When you meet the person you want to spend the rest of your life with, you might be excited to get engaged. But before you do, you should first know how they deal with their finances. This way, you can avoid arguing or having problems with money after a few years.
To help you get financially ready to propose or say ‘yes,’ here’s what you can do.
1.Have an emergency fund
According to a research study, around 70% of Americans have less than a thousand dollars in their emergency fund, while 34% have zero dollars.
Before you get engaged, you should have savings or an emergency fund. Once you propose or say ‘yes,’ this is just the beginning of the expenses you will incur. Get ready to spend on the wedding, house, children, and more. To prepare for this, make sure you have emergency savings — at least for six to nine months of expenses.
It may be hard to achieve, but if you can, you will have a safety net. If it’s impossible for you, try to have enough for three months of expenses at least.
2. Track your expenses
Before getting engaged, you should know your spending habits. Not only should you have an idea of your monthly expenses, but you should also create a budget. This is one way to help you spend less and save more.
You should always know how much money you earn and how much you spend. If you can, try to look for expenses that you can cut back on. This is a good financial habit to have and to bring when combining lives with your partner. Start your marriage with proper money management instead of correcting bad financial habits.
3. Prepare a retirement plan
Research shows that the retirement savings of people in their 20s are around $16,000. Even if it’s more than nothing, it can still be better. You should consider planning for a higher amount even if you’re just in your 20s. Get the full match from your employer, and if you can contribute more, why not?
You shouldn’t use your retirement savings for the wedding or other things. If you have to borrow money from your 401k, then don’t get engaged yet.
4. Plan your future home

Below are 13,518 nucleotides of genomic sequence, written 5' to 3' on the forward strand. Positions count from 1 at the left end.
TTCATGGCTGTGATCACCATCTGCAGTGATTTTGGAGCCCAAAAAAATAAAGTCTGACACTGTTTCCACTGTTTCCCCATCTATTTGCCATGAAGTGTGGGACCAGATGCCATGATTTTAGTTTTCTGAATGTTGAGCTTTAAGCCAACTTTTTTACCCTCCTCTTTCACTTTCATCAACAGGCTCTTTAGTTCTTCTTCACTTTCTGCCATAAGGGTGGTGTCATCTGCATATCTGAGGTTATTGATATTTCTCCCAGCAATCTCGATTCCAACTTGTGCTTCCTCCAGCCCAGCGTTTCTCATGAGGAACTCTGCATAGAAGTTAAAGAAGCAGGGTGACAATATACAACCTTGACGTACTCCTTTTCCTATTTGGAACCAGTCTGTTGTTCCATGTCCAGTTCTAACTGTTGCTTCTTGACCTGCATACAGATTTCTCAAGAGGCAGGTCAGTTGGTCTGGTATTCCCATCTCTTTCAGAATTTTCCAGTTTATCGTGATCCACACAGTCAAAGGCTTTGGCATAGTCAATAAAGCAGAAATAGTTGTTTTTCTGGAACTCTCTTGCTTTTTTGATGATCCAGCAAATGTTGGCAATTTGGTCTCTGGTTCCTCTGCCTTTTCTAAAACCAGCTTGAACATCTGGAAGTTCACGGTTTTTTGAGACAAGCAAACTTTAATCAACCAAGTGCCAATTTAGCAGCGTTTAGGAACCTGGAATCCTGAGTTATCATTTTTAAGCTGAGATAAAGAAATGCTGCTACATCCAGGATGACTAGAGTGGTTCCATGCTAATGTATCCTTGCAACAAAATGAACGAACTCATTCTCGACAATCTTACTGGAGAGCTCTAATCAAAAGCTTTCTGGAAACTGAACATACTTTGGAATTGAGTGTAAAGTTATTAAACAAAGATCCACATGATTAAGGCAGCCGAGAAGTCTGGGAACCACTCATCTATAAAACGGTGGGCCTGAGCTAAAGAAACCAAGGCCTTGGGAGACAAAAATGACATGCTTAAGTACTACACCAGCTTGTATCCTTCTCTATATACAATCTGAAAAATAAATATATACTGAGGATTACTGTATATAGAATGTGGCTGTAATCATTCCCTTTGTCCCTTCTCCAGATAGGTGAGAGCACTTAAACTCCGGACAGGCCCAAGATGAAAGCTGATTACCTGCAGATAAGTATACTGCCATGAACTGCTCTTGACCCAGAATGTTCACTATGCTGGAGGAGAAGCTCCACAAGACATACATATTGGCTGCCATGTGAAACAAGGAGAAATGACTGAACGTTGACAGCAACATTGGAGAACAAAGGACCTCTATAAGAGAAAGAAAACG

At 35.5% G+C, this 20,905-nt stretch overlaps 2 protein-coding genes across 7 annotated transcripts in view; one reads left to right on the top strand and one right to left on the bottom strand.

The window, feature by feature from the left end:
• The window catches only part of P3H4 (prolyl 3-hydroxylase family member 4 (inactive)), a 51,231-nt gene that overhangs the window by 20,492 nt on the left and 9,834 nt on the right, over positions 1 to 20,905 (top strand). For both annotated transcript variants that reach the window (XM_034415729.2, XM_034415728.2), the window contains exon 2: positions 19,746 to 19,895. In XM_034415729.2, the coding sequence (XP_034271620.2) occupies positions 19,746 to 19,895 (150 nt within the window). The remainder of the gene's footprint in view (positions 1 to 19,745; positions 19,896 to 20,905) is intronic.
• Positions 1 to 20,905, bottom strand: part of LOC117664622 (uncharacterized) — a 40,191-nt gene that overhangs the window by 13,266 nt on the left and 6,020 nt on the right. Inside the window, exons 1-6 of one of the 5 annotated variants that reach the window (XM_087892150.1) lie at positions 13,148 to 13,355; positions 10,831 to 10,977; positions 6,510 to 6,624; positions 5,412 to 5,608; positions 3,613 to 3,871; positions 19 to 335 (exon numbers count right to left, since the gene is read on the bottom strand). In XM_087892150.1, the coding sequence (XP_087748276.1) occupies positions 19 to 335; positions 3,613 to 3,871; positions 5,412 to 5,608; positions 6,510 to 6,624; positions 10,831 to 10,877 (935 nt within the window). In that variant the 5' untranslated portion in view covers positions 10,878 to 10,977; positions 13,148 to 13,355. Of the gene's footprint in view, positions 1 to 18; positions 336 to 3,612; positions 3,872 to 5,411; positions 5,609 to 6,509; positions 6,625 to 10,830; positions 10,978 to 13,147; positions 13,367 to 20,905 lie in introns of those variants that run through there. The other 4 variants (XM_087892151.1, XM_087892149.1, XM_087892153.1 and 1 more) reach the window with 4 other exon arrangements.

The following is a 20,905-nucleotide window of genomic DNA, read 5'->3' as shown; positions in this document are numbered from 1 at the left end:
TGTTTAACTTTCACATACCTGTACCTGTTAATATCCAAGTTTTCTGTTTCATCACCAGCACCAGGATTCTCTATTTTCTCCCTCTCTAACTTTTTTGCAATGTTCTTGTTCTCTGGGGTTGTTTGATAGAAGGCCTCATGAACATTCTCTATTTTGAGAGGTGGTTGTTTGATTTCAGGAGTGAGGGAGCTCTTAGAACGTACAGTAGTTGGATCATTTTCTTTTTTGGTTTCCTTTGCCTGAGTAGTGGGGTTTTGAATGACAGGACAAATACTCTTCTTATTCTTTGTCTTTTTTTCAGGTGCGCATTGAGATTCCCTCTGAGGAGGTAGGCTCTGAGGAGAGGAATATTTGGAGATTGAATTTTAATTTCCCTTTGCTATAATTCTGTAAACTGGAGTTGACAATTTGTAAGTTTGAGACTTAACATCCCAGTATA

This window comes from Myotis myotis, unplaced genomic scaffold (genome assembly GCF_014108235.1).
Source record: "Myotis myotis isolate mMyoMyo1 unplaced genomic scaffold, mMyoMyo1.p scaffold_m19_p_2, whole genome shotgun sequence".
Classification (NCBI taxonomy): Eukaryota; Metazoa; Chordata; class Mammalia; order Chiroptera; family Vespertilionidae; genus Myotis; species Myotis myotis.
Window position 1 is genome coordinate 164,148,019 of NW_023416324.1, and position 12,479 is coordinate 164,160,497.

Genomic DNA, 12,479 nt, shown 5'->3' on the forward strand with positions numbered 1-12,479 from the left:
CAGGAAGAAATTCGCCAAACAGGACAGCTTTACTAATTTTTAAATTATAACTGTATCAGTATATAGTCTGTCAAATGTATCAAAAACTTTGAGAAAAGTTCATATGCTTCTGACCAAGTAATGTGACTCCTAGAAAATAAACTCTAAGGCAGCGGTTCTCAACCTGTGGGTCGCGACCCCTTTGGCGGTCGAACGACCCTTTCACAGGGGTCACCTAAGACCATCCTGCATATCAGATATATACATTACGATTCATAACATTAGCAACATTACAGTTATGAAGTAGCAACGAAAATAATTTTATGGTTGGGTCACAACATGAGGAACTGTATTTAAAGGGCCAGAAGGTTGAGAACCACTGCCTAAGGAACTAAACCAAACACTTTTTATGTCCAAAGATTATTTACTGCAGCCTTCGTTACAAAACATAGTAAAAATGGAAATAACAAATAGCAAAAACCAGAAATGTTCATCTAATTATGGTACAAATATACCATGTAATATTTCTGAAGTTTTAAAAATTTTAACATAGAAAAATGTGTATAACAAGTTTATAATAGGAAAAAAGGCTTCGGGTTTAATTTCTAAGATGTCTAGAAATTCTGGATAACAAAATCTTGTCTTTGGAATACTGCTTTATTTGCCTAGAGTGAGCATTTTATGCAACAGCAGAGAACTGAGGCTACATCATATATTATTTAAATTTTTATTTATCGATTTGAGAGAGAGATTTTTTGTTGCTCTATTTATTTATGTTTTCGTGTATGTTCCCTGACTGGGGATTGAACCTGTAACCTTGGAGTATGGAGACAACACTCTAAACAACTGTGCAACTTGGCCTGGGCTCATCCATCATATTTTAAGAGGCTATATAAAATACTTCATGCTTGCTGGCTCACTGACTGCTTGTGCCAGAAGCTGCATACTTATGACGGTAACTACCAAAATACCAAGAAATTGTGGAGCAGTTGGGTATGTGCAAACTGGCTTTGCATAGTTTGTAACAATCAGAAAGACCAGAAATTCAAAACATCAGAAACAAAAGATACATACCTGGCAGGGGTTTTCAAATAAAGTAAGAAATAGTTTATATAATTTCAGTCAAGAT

If you’re getting married, chances are you will want a home or property. If you already have one, there are advantages and disadvantages. The good thing about having a home is that you already have a place to live when you get married. On the other hand, having a home brings debt such as mortgage payments, home insurance, and other expenses.
There’s also a chance that you have to look for a new home, if you already have one, since the two of you may want a new place. Discuss this with your future spouse and find out if you can afford to get a new home.
5. Figure out your debt situation
Studies show that an average household has $16,000 in credit card debt. If you have less than these, good, but you can still try to lessen it. If you owe more, you should try to reduce it before getting engaged.
You don’t have to be debt-free, but at least try to lessen it. Try to have an end goal of zero-dollar debt. Similar to starting your new life with savings, you should also start it with minimal debt.
6. You should be able to discuss finances with your future spouse
With the high divorce rate, the most common cause is money. That’s why you should be able to talk about money with your future husband or wife. Be open and transparent about your finances. You should also be on the same page regarding money — such as financial habits, future plans, and more.
Some couples think that this is a discussion reserved for after marriage, but you should be able to discuss this before you get engaged. You don’t want to marry into a $10,000-debt. Not only will it trouble you financially, but it can also affect your relationship.
Before we conclude…
If you got through the first part, then you’re more or less financially ready to get engaged. But before you do, here are a few things you need to consider.
Engagement ring expense
If you’re the one who’s going to propose, then you will need a wedding ring. First, determine how much you are willing to spend. After deciding, look for a place to buy a ring and research where you can get the best deals.
The engagement ring is just the first of many. The next big expense will be the wedding. If you don’t have an idea of how much a wedding really costs, then you might be surprised. But it will still depend on how big your wedding is going to be.
Discuss details about your wedding: where are you going to get married, how many are you going to invite, find out the estimated cost of the dress, catering, wedding cake, wedding organizer, and more.
Do you think you are ready to get engaged? Well, at least financially?
If you have enough savings, minimal debt, and financially transparent with each other, then you are more prepared than other couples. Aside from an emotional standpoint, you should also know what you’re financially getting into. This way, you can be happily married for a long time without having a lot of problems with your finances.
Based on Materials from Money Under 30
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